|UNITED STATES OF AMERICA,
ERIC WILLIAM BLY
ERIC WILLIAM BLY,
Mr. Bly does not argue that the government failed to meet its burden in proving beyond a reasonable doubt that the convictions were his. Rather, he contends that the district court erred in allowing the photographic and fingerprint evidence to be admitted at resentencing because this evidence could have been (but was not) presented at the initial sentencing. Mr. Bly contends that permitting the introduction of new evidence on resentencing "amounts to allowing the government to get two bites at the same apple." Aplt. Br. at 6.
This argument is untenable. Our remand order in this case specifically stated: "'[D]e novo resentencing permits the receipt of any relevant evidence the court could have heard at the first sentencing hearing.'" Green, 175 F.3d at 836 (quoting United States v. Ortiz, 25 F.3d 934, 935 (10th Cir. 1994)). See also United States v. Keifer, 198 F.3d 798, 800-01 (10th Cir. 1999). The district court did not err in following the specific terms of the remand.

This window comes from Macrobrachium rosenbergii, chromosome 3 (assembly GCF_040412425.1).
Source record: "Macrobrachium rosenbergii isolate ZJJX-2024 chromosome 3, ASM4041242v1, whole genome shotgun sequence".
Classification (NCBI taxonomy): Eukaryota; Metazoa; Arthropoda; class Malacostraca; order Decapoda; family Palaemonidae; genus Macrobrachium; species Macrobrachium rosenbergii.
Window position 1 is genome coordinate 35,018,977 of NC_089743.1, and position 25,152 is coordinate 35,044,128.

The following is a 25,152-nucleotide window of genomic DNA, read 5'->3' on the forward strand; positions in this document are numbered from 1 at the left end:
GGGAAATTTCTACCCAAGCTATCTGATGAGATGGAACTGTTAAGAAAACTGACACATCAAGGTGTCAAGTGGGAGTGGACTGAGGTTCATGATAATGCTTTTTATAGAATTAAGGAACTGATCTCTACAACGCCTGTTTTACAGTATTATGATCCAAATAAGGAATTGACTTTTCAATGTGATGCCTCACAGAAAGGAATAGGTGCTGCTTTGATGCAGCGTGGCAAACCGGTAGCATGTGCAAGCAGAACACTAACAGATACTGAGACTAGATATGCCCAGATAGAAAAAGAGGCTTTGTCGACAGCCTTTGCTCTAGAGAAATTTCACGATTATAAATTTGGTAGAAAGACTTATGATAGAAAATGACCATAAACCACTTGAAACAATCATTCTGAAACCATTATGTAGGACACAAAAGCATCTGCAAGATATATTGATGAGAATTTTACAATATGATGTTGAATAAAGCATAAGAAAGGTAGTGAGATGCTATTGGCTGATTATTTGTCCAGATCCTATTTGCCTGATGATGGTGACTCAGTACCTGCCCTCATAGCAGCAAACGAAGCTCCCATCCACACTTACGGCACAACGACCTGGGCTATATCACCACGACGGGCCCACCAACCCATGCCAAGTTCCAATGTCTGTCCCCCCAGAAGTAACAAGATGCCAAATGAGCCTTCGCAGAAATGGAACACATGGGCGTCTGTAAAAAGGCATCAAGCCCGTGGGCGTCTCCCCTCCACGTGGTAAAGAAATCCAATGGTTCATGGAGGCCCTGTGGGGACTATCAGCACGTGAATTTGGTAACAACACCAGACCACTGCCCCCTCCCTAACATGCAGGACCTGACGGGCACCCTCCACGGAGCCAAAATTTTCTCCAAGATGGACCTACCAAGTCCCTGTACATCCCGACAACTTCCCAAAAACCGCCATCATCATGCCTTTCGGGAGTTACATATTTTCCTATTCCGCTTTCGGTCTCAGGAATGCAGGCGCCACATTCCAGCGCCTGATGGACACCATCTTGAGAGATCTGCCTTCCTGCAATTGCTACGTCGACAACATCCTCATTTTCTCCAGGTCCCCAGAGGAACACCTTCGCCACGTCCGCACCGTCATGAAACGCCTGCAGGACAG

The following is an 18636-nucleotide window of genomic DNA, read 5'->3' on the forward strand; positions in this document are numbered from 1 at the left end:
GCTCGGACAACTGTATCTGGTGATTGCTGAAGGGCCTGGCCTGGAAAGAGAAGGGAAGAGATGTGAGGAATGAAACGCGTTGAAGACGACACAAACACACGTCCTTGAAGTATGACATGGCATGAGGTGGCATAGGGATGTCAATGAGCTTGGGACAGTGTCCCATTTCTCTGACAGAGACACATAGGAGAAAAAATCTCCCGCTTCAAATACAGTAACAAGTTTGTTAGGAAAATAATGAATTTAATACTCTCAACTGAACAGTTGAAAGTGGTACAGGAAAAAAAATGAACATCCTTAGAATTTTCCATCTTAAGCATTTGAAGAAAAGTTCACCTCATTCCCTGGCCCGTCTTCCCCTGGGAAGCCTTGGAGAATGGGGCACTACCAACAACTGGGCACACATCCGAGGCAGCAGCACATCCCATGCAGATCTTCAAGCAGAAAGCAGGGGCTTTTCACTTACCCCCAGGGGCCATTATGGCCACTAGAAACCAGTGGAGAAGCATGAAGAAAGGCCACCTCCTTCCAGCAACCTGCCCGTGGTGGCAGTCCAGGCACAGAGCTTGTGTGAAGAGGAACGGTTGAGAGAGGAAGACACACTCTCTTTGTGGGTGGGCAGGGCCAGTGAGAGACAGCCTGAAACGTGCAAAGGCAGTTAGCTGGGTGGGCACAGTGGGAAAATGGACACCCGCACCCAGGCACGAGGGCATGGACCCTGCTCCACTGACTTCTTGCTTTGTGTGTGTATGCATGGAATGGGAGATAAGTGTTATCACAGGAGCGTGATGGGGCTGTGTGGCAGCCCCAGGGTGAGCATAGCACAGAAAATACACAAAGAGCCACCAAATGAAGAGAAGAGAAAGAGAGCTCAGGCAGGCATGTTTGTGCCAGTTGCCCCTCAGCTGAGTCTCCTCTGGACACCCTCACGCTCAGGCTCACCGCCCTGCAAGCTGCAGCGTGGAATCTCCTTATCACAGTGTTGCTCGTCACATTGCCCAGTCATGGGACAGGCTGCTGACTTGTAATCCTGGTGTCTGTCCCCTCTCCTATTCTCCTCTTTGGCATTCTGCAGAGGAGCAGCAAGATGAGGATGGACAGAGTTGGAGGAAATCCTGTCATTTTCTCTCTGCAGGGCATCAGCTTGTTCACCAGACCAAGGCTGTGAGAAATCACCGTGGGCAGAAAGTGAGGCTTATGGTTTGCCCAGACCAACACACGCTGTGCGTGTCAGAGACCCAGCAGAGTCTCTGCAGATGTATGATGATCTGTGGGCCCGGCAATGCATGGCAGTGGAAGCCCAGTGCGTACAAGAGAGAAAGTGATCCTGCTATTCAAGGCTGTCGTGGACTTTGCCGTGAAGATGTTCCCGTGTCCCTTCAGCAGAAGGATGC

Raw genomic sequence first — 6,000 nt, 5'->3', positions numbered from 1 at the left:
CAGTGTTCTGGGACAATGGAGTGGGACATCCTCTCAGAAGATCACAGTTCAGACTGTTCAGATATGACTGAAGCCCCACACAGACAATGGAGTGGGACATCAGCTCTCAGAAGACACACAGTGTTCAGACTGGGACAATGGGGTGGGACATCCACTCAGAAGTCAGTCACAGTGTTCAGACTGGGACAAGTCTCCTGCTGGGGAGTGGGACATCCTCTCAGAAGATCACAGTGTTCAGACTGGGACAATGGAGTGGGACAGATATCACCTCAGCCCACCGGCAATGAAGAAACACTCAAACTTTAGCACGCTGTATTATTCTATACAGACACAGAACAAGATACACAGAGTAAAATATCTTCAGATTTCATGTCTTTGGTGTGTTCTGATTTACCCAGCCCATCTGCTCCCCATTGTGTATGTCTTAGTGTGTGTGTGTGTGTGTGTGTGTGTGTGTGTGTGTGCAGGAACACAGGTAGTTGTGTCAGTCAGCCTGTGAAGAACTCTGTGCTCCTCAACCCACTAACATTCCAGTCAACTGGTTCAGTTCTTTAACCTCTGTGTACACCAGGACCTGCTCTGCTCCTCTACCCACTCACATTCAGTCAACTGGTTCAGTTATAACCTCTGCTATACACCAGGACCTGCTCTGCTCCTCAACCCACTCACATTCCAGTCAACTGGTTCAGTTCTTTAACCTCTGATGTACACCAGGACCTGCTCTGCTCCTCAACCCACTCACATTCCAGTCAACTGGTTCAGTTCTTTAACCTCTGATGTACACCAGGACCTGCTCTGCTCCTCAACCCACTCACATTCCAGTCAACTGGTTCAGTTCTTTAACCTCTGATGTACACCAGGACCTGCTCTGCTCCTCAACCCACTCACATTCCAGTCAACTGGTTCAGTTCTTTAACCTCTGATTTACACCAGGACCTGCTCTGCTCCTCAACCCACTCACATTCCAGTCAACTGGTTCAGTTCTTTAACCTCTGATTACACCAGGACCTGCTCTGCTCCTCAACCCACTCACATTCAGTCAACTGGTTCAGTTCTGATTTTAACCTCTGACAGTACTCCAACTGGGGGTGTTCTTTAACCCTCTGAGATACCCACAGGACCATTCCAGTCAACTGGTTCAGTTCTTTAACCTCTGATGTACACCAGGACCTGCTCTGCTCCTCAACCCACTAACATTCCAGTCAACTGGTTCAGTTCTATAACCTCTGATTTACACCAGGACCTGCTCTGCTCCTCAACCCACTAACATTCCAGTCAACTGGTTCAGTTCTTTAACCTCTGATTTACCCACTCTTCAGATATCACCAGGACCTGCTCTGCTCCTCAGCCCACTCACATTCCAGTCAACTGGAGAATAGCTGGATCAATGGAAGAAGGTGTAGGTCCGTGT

Entered for the Court
Paul J. Kelly, Jr.
*. This order and judgment is not binding precedent, except under the doctrines of law of the case, res judicata, and collateral estoppel. This court generally disfavors the citation of orders and judgments; nevertheless, an order and judgment may be cited under the terms and conditions of 10th Cir. R. 36.3.
**. After examining the briefs and the appellate record, this three-judge panel has determined unanimously that oral argument would not be of material assistance in the determination of this appeal. See Fed. R. App. P. 34(a); 10th Cir. R. 34.1 (G). The cause is therefore ordered submitted without oral argument.